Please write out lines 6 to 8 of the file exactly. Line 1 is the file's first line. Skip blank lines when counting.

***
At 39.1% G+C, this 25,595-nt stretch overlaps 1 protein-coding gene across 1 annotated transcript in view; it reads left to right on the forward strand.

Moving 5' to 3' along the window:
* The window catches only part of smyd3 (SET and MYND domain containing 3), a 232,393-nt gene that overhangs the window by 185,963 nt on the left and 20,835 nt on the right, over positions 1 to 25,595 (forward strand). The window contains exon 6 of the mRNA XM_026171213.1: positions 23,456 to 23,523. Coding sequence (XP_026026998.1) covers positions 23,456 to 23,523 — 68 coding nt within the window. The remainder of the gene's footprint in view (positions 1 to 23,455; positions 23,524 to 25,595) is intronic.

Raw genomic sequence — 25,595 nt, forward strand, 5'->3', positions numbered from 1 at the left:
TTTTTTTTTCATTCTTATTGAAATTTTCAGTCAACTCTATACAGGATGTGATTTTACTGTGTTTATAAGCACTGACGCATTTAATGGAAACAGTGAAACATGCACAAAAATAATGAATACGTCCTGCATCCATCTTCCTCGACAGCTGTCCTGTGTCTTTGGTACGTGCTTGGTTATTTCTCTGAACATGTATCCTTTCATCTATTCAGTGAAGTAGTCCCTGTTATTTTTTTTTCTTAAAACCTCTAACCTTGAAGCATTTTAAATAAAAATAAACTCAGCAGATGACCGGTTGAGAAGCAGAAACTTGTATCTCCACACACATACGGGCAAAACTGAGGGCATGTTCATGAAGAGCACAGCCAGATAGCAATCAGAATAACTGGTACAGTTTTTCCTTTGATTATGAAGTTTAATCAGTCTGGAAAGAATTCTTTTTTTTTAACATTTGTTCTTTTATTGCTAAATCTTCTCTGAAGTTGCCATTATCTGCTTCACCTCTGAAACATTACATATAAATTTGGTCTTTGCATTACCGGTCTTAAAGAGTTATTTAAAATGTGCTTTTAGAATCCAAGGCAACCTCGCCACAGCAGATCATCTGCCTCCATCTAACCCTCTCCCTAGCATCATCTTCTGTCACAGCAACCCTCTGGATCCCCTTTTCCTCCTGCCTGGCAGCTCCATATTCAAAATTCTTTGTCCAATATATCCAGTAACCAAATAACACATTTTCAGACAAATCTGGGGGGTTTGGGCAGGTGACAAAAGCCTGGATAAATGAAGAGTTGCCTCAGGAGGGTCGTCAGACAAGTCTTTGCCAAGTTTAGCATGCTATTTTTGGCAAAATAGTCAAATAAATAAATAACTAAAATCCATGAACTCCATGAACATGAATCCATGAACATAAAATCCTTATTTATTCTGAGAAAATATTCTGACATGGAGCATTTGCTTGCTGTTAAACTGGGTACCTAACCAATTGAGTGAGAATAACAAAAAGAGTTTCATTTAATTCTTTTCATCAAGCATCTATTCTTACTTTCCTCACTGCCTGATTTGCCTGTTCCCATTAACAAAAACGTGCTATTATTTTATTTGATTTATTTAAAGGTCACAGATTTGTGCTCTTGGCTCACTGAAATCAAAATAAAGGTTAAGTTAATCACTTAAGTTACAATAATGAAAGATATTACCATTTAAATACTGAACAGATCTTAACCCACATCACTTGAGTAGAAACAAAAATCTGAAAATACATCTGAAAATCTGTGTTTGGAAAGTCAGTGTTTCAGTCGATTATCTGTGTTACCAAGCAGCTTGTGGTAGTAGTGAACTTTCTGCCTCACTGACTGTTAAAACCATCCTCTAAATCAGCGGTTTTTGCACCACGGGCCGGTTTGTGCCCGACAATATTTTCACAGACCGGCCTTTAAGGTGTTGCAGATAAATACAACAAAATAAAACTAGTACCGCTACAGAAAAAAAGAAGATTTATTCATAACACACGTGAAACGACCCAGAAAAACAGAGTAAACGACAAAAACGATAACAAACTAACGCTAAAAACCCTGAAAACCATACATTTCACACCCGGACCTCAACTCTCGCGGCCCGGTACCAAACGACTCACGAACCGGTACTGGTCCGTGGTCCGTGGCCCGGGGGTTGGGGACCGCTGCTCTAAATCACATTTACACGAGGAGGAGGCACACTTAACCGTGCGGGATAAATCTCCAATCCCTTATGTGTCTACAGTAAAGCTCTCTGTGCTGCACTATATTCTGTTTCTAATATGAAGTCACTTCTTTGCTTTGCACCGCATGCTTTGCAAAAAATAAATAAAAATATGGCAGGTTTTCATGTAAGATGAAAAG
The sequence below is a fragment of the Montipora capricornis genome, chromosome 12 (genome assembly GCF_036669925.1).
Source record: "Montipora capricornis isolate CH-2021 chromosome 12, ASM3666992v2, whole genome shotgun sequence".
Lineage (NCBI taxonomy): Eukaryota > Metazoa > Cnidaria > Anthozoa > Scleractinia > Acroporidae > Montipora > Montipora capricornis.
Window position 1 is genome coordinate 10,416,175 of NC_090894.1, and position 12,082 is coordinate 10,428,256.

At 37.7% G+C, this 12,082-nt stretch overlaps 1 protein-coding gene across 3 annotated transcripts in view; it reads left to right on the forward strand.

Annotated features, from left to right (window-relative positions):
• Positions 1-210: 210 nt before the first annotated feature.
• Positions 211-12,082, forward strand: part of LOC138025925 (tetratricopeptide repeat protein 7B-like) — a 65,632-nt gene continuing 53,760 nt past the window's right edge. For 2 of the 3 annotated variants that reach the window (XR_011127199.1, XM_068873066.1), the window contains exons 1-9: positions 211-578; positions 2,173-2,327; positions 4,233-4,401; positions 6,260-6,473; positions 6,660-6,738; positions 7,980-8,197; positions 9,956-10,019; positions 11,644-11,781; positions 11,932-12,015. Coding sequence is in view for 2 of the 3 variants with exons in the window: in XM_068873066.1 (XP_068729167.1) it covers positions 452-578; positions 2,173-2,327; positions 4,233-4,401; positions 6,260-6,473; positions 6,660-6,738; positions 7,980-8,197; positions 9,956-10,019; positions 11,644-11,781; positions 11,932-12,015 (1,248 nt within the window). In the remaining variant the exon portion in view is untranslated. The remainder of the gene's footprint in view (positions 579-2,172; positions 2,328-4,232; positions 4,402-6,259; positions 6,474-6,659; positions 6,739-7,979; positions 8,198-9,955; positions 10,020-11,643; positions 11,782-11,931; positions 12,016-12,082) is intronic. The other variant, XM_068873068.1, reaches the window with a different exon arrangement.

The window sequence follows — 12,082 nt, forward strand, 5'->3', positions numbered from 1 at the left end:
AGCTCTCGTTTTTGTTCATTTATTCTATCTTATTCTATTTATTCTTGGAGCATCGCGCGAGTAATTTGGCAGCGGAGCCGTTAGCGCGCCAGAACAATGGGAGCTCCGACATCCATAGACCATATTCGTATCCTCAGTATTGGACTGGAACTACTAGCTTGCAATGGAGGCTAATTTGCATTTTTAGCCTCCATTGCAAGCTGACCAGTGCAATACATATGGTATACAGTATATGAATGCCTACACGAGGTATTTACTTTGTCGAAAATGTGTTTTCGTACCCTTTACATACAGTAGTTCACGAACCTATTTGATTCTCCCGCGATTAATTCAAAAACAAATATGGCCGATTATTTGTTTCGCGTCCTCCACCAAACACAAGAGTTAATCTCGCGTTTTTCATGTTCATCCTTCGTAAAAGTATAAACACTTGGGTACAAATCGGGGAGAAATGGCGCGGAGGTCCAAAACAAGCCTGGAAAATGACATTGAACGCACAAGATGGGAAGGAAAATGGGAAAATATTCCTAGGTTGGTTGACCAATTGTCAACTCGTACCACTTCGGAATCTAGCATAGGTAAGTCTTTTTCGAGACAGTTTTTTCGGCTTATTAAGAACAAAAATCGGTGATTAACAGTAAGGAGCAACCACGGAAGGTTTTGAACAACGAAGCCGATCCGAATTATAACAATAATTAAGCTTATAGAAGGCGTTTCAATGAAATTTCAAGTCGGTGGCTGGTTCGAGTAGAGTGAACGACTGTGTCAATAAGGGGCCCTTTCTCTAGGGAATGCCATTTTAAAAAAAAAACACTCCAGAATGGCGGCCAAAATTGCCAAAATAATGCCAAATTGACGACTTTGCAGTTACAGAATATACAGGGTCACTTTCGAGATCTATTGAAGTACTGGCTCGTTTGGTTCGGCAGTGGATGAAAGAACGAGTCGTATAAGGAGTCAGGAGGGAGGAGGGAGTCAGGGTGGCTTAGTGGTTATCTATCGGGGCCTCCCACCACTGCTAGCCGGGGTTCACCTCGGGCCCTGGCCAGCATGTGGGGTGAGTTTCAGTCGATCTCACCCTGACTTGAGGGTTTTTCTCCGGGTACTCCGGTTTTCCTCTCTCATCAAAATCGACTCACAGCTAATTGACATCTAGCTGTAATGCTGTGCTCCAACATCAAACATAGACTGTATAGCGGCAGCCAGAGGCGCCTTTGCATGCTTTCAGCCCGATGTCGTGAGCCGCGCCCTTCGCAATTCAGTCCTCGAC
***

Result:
The sequence below is a fragment of the Montipora capricornis genome, chromosome 12 (genome assembly GCF_036669925.1).
Source record: "Montipora capricornis isolate CH-2021 chromosome 12, ASM3666992v2, whole genome shotgun sequence".
Lineage (NCBI taxonomy): Eukaryota > Metazoa > Cnidaria > Anthozoa > Scleractinia > Acroporidae > Montipora > Montipora capricornis.